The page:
Have you ever been to Amsterdam? If you have you possibly walked, or cycled, underneath the impressive building that houses the Rijksmuseum. Located at the heart of Amsterdam’s Museum Square, it is one of the world’s most renowned art museums and an absolute must-see when visiting the city. We recently visited the museum and were impressed by these highlights.
The Rijksmuseum was founded in The Hague in 1800 and moved to Amsterdam in 1808, where it was first located in the Royal Palace and later in the Trippenhuis, a 17th-century town-palace. Unfortunately the Trippenhuis proved unsuitable as a museum and a design contest for a new national museum for the Netherlands was held.
Architect Pierre Cuypers – who also designed the Amsterdam Central Station – was awarded the project. Cuypers’ design, which combined Gothic and Renaissance styles, was not well-received as people considered it too medieval and not Dutch enough.
Construction on the Rijksmuseum began in October 1876, and was completed six years later. The municipality of Amsterdam provided the building site for the new museum at no charge, but demanded a thoroughfare for city traffic along the central axis of the building. This was incorporated in the final design, which featured towers positioned symmetrically on either side of a central passageway, highlighting the building’s function as a landmark gate from the historic inner city to the southern districts.
The Rijksmuseum tells the history of The Netherlands, from the Middle Ages to the present through a collection of more than 8,000 items. These include paintings, drawings, silver, porcelain, furniture and other objects.
The moving terracotta bust of the Virgin as Mater Dolorosa (Our Lady of Sorrows) is one of those remarkable objects. The bust showing the Virgin lamenting the death of her son Jesus, was probably made (c.1507 – c.1510) by Pietro Torrigiani. Torrigiani was an Italian living in Bruges (Belgium), where he was in the service of Archduchess Margaret of Austria. For Margaret, herself a grieving widow, the theme of Mary’s mourning had great resonance and the figure’s lifelike appearance made it easier to identify with the Virgin’s sorrow.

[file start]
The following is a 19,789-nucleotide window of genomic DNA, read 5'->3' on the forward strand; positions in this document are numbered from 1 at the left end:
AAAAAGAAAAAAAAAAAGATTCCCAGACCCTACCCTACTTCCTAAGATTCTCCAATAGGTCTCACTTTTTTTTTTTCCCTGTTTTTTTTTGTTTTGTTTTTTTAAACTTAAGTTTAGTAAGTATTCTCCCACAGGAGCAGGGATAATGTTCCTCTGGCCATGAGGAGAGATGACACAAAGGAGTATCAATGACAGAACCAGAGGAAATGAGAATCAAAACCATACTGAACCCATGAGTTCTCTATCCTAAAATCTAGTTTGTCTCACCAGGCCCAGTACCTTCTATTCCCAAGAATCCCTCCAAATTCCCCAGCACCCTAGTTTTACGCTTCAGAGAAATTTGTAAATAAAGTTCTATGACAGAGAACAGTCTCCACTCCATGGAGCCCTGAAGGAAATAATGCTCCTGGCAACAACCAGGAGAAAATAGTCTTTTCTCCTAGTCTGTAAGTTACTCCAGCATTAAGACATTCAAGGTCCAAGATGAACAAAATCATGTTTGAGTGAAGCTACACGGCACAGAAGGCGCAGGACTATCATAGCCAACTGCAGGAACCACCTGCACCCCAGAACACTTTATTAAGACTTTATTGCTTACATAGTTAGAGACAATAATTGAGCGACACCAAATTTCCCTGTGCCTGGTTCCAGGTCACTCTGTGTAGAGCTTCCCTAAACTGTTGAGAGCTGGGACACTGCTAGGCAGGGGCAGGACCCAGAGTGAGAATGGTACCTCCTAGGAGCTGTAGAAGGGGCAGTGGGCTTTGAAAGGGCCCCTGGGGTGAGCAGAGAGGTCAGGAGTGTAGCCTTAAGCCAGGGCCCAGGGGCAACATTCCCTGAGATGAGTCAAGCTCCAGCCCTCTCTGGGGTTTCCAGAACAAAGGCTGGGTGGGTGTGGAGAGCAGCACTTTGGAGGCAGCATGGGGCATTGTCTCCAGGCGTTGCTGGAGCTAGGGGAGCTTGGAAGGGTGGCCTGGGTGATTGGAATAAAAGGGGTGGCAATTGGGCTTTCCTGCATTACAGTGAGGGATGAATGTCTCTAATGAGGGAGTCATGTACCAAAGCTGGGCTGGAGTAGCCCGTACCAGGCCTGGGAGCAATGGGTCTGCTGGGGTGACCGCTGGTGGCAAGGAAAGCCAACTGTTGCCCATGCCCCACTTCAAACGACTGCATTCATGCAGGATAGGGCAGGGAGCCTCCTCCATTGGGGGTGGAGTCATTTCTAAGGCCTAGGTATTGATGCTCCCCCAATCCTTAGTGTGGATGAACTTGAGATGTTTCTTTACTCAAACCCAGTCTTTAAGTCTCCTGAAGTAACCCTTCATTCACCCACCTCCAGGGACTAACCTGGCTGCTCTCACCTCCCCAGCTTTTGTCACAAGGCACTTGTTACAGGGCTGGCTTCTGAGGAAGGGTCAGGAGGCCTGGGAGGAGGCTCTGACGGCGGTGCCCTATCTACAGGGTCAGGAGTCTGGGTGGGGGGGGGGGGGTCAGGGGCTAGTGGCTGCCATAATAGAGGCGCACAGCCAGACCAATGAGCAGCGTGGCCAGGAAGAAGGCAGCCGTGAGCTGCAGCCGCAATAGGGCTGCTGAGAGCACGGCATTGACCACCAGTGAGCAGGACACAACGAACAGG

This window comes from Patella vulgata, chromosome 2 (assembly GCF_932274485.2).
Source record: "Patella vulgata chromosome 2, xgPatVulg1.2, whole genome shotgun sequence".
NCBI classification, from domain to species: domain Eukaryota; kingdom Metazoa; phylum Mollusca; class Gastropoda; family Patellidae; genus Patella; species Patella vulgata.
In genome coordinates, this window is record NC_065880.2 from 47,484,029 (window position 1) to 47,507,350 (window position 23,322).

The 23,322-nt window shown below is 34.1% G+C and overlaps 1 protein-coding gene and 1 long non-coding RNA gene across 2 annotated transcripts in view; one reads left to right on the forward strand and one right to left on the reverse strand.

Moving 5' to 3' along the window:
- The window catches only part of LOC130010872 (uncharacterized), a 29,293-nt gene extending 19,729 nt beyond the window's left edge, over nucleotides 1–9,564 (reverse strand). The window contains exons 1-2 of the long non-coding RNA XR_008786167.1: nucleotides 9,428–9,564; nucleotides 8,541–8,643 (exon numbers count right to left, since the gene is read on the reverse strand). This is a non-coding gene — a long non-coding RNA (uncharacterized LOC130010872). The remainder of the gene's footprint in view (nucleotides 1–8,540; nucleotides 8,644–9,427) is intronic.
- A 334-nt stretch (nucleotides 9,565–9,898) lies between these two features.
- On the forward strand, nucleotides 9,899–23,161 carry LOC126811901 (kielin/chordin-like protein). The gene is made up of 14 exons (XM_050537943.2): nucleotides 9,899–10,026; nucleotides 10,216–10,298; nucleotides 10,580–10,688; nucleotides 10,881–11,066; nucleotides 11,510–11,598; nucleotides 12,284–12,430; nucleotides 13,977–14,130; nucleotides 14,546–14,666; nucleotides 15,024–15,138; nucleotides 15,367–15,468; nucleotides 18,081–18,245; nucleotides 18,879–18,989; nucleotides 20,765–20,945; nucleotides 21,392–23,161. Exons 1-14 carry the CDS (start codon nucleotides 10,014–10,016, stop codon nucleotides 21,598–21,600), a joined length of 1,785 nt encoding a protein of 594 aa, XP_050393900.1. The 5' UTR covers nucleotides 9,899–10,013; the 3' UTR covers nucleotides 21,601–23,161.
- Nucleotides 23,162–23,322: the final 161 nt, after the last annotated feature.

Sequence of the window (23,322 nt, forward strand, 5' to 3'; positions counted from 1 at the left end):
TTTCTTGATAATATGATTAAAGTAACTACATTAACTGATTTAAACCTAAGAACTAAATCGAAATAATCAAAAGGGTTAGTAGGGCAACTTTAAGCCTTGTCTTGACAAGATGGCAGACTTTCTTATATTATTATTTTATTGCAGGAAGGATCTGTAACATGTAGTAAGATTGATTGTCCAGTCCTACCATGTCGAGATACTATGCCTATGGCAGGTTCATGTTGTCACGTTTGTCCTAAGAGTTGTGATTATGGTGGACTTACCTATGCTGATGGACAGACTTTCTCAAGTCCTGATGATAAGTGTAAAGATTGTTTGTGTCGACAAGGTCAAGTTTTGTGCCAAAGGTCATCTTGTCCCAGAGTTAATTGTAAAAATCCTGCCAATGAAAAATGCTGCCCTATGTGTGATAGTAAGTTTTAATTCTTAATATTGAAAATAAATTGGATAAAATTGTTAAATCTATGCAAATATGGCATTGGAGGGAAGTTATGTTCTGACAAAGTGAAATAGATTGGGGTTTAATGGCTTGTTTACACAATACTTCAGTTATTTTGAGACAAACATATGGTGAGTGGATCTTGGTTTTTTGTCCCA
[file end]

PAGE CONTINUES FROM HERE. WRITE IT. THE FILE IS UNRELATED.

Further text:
Centrally located within the Rijksmuseum, the Gallery of Honour is an extended corridor directed towards a clear focal point: the Night Watch Gallery. Alcoves on either side of the gallery display masterpieces by some of the great artists of the seventeenth century.
Johannes Vermeer (1632-1675) is one of the most celebrated Dutch 17th century masters. Vermeer, the son of a silk worker who bought and sold art, lived and worked his entire lifetime in Delft. Vermeer painted intimate genre paintings in which the subject is engaged in some everyday activity, usually in the light of a nearby window.
One of his most famous works is “The Milkmaid” (c.1660), a painting of a maidservant pouring milk. Vermeer took this simple everyday activity and made it the subject of an impressive painting in which the woman stands like a statue in the brightly lit room.